I’m back in Boston this week for the 2008 Boston Comedy Festival, which began last night and runs through Saturday, culminating in awards honoring The Smothers Brothers for 50 years together in comedy, local Steve Sweeney for his contribution to Boston comedy, and of course, the ninth annual winner of the Boston comedy contest. Because if you look at the schedule, the contest dominates the framework of this fest.

Festival head Jim McCue has tweaked the format for the contest this year, allowing four comics to advance each night to a semifinal round, as opposed to two comics in previous years. That seems much fairer, considering some of these brackets are stacked and in past years, picking only two out of 12 to advance could seem quite arbitrary. McCue asked me to judge the first two rounds of preliminary action last night, so instead of dishing my own personal opinion on each and every stand-up who took the stage, let’s take a look at who advanced from Prelims 1-2 and offer insight into why they had that something extra to get them into the semis.

Prelim 1 winners: Sean Sullivan, J-L Cauvin, Patrick Bulger, David Foster.

Sullivan didn’t let his physical size become too cliche in terms of fat jokes, instead turning the audience’s impression into laughs by talking about his fiancee, a clever way of replying to all of the questions about his upcoming wedding, and how the house they bought got broken into. Though he did explain the difference between fat and "too fat for Disney World." His bit about his first date with his future wife, miniature golfing, also manages to be both sweet and funny.

Cauvin notes right upfront that, at 6-foot-7, he is a giant. He has a fresher take on an Obama joke, offering that Obama seems like he’s in such a hurry because being the first black president is much better than being the second one, using the comparison of white presidents to good effect. Cauvin, too, is biracial, which allows him to joke about why his mother supported Hillary Clinton over Obama.

Bulger opened with a quick, simple one-liner answering the question of whatever floats your boat: "It’s water." It lets you know right away that he’s a joke guy. Bang, bang, bang. He acts out the worst time to be stabbed, and yes, turns out, there is one time that’s worse than others. Wants to open a bar called ‘Nam to explain alcohol troubles. Closes with an equally simple yet strong observation about Alien vs. Predator.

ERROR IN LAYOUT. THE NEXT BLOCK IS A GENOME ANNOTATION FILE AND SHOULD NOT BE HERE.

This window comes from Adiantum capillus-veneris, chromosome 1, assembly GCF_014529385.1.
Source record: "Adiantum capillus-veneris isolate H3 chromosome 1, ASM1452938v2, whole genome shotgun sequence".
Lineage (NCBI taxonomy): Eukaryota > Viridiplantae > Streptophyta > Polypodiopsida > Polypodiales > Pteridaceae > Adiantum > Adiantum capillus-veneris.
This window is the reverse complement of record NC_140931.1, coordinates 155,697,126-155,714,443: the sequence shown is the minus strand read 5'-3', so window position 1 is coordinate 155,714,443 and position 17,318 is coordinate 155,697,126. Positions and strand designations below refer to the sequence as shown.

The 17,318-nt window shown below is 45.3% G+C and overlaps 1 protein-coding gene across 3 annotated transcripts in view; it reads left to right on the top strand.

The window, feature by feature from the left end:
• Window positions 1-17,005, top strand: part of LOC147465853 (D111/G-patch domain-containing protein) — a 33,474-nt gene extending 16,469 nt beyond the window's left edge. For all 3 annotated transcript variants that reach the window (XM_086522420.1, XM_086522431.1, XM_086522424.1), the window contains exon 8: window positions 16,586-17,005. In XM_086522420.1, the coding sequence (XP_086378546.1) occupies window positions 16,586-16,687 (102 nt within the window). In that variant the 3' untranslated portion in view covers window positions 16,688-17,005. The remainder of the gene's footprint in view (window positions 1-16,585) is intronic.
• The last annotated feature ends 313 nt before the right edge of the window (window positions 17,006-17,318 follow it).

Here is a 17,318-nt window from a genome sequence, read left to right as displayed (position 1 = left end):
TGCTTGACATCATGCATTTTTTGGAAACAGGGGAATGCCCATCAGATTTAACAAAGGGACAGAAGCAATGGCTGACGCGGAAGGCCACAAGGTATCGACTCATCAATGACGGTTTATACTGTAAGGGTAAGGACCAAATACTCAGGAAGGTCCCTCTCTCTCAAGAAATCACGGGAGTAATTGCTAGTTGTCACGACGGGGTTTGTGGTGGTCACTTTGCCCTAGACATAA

Foster got a demerit in my book for wearing shorts. I know stand-up comedians have gotten more and more casual over the years, but shorts? Really? Even in a competition with $10,000 in prize money? Anyhow. He wants to be a tattoo artist without tattoos, to screw with customers. His MySpace page tells me he also goes by the name, "Sauce." Um, ok. Glad he didn’t mention that last night. Instead, he had a cheery stage presence, and wondered what Hawaiians do for vacation.

Honorable mentions in my book also go to Dale Jones and Danielle Stewart. Jones, from Nashville, made it past initial judging on TV this year’s edition of Last Comic Standing. Live, you get a better sense of his manic energy and physicality. Two years ago, I summarized him simply as Ernest Goes to Jim Carrey Camp. It does give you a picture of how much he has going on onstage, along with that accent. I thought he served himself well last night, though, starting slowly with a bit questioning why homeless people don’t like to spoon, then ramping it up several notches. I can see how audiences might be overwhelmed, particularly in a contest like this. Even Jones acknowledged it, saying in self-deprecation: "I don’t know. I think this might be his Make-A-Wish." Stewart, who grew up around Boston but lives in Los Angeles,